Jenn: What a cool thing to offer and to honor these patients in that way. I can only picture what it looks like. I bet it's pretty emotional. And what a special thing for the family to participate and even staff to participate in.
Fred: As often as the palliative care team sees this, I'm always amazed at their dedication. It's just amazing that they can continue to do this in a day-to-day basis. You're probably familiar with some of those beneficiaries as well with the Caring Canines program.
Jenn: Yeah. Caring Canines is supported through Volunteer Services, and people bring their own personal pets here to spread joy to patients and families. Caring Canines can visit throughout the entire hospital as long as the patient isn't on isolation and doesn't have specific restrictions. When families are here and they're in the middle of trauma or in the middle of crisis or maybe there was news of a new diagnosis, or maybe a sibling is here visiting a sibling that might be intubated and sedated, bringing an animal to that environment allows everyone to forget for a split second the reason why everybody's here and these four-legged animals come in and just brighten up the room. I'm really thankful that people volunteer their time.
Not all dogs are fit for the program, and personally, I was a little nervous about our dog cause our dog likes to be around other dogs, and I took a course to see if he would potentially be a fit to be here. We have the opportunity to have IV poles go by us, wheelchairs go by us, walkers go by us, have meal trays, does the dog react and respond okay in those situations. After I took the class, I went through a certification process for him to become a therapy dog. I started bringing in Murphy here on a monthly basis, and I look forward to that time and just cherish each and every moment. We're stopped along the way, either by maybe staff leaving their shift and needing a little bit of joy, or patients and families that we meet just on the lobby level of the hospital.
What are some things that you experience when you're volunteering with patients and families?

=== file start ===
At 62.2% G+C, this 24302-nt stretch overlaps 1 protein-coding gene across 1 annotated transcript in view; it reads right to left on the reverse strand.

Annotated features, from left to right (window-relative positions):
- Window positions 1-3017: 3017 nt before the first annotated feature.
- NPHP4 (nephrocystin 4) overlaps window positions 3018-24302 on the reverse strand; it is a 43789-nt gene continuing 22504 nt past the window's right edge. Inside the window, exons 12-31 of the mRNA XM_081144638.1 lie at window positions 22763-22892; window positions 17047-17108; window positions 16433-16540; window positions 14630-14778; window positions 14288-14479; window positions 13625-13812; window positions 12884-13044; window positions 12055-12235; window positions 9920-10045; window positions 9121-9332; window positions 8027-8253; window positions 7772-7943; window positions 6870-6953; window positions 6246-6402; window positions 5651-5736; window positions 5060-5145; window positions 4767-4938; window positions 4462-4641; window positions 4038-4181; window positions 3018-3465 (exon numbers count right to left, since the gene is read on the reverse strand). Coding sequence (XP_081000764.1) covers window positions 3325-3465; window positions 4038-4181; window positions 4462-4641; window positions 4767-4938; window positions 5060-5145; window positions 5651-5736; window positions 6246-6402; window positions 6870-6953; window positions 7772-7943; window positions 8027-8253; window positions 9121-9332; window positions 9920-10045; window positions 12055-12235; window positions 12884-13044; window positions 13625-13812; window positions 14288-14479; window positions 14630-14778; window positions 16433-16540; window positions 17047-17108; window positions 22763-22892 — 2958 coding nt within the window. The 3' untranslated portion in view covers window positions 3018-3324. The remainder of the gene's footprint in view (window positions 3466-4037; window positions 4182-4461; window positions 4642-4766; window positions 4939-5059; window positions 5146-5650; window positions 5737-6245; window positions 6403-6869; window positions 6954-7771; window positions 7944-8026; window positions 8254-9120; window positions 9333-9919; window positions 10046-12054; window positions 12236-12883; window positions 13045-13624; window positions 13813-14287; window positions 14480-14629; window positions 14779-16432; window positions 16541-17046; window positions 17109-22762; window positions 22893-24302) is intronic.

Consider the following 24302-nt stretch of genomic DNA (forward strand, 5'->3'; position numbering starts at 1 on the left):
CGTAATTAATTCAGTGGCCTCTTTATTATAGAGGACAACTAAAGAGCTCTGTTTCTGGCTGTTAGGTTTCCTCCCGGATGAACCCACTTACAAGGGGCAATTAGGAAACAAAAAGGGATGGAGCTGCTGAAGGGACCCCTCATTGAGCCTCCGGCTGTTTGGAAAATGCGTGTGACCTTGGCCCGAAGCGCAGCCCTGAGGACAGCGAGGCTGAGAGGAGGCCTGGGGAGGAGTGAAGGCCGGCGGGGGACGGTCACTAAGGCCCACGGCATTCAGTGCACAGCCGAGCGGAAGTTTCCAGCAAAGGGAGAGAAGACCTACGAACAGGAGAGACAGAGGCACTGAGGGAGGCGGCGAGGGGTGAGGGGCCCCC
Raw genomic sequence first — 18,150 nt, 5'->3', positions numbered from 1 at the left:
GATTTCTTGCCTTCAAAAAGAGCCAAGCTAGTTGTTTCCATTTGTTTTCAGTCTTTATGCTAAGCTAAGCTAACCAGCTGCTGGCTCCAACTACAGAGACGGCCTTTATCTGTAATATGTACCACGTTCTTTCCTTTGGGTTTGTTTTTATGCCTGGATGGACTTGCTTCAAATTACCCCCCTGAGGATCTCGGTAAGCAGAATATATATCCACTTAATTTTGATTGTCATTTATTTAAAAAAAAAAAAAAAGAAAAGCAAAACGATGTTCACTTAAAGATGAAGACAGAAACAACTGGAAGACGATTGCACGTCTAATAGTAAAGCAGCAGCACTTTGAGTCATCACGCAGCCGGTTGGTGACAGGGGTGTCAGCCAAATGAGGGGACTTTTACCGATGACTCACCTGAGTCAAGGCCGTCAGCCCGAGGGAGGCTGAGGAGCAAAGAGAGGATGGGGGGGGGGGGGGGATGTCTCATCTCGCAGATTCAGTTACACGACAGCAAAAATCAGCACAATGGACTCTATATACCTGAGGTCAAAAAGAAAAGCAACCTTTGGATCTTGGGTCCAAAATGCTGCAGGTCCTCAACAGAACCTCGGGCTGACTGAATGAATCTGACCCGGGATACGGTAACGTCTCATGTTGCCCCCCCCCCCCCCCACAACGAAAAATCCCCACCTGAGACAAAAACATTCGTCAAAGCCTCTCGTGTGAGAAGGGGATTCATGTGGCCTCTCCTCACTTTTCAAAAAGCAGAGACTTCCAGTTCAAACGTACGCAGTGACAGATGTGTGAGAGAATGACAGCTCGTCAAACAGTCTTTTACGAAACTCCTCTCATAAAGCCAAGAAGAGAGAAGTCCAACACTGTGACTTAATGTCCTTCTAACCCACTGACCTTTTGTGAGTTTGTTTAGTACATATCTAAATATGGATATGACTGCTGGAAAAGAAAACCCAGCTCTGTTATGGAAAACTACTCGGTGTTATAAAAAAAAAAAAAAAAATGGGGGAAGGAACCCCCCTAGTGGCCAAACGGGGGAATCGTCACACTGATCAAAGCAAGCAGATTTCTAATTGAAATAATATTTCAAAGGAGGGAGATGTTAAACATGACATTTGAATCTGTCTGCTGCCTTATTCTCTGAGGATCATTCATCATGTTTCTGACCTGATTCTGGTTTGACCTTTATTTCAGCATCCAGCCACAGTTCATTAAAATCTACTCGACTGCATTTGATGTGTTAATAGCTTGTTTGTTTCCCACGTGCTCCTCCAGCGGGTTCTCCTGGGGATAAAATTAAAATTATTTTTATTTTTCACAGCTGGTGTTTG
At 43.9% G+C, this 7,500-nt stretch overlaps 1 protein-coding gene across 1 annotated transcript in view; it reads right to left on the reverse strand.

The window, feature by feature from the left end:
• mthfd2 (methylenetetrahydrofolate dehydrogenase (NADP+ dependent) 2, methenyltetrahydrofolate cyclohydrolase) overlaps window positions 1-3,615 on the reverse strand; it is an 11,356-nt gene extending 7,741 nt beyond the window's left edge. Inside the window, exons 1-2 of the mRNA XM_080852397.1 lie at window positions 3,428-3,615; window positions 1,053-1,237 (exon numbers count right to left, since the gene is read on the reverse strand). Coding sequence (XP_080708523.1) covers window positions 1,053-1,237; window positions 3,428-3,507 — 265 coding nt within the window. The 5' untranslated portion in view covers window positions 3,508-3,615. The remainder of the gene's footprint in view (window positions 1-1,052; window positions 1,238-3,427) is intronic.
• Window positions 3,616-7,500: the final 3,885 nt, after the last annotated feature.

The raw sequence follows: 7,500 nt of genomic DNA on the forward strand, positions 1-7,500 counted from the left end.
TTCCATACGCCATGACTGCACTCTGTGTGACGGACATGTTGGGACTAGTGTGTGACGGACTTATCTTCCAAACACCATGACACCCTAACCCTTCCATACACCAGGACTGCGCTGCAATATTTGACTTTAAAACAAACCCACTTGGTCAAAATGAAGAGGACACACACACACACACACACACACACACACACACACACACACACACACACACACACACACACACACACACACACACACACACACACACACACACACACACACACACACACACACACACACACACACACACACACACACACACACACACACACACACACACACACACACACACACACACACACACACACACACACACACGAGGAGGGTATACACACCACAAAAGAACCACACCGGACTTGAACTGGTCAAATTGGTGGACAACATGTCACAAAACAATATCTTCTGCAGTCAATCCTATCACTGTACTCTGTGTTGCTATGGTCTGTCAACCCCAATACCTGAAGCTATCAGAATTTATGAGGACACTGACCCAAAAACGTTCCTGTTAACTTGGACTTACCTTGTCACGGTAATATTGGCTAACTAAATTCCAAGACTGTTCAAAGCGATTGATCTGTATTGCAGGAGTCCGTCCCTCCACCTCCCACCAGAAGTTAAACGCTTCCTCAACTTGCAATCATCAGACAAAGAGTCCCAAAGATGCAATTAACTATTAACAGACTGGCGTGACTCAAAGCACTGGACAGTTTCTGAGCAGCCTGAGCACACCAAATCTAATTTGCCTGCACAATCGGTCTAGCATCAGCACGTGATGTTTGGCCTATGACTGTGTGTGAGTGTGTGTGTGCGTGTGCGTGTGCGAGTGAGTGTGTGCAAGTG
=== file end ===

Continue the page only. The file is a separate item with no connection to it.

Fred: We're in usually the palliative care section patients. This is kind of the end of days, and so sometimes they're quiet, sometimes they want to share their experiences. The care team is there to recognize them. If they're lucky enough to have family members around. Often times, if they're talkative they can share experiences that many times your family members had no idea what they did large or small, whether they were deployed or some sort of connected support role. They're all important roles in our nation's defense. If you're veteran and you're talking to maybe another veteran, I think they talk a little bit more cause there are some shared experiences, the overseas deployment or loneliness, or separation from family. The family members, I think, like to hear those stories, and the veterans like to tell them.
Jenn: What an incredible memory for the family to hear that story.
Fred: You did talk a little bit about Murphy's training. But do you have any special training that goes along with this in the volunteer role? I mean, on top of your regular job.
Jenn: To be in this role you have to be able to have meaningful conversations with families. None of it is scripted. I think another skill is being a listener in these situations. And not that you have to be trained in any way to listen but being present and listening, I think is key. And then, just always remembering to have fun in these situations and how, being a light and being a joy maker for that split second is so important. And even though I volunteer in the same environment that I work, it's easy for me to take off that hat because I have a different focus and a different purpose when I'm giving back in that way of volunteering.
Is there one specific situation that really just stands out to you of a time where you were just so excited about what was just being offered to this family?
Fred: There was one Vietnam Vet who was not very responsive. The musicologist played the branch song for the army, and his eyes lit up, and he raised his arm in a salute to no one. But it was just kind of a...
Jenn: ...moment you won't forget.
Fred: Yeah, very heartwarming. Very heartwarming, and sorry it was probably – just having the folks in there see that it was it was pretty cool.
Jenn: Right.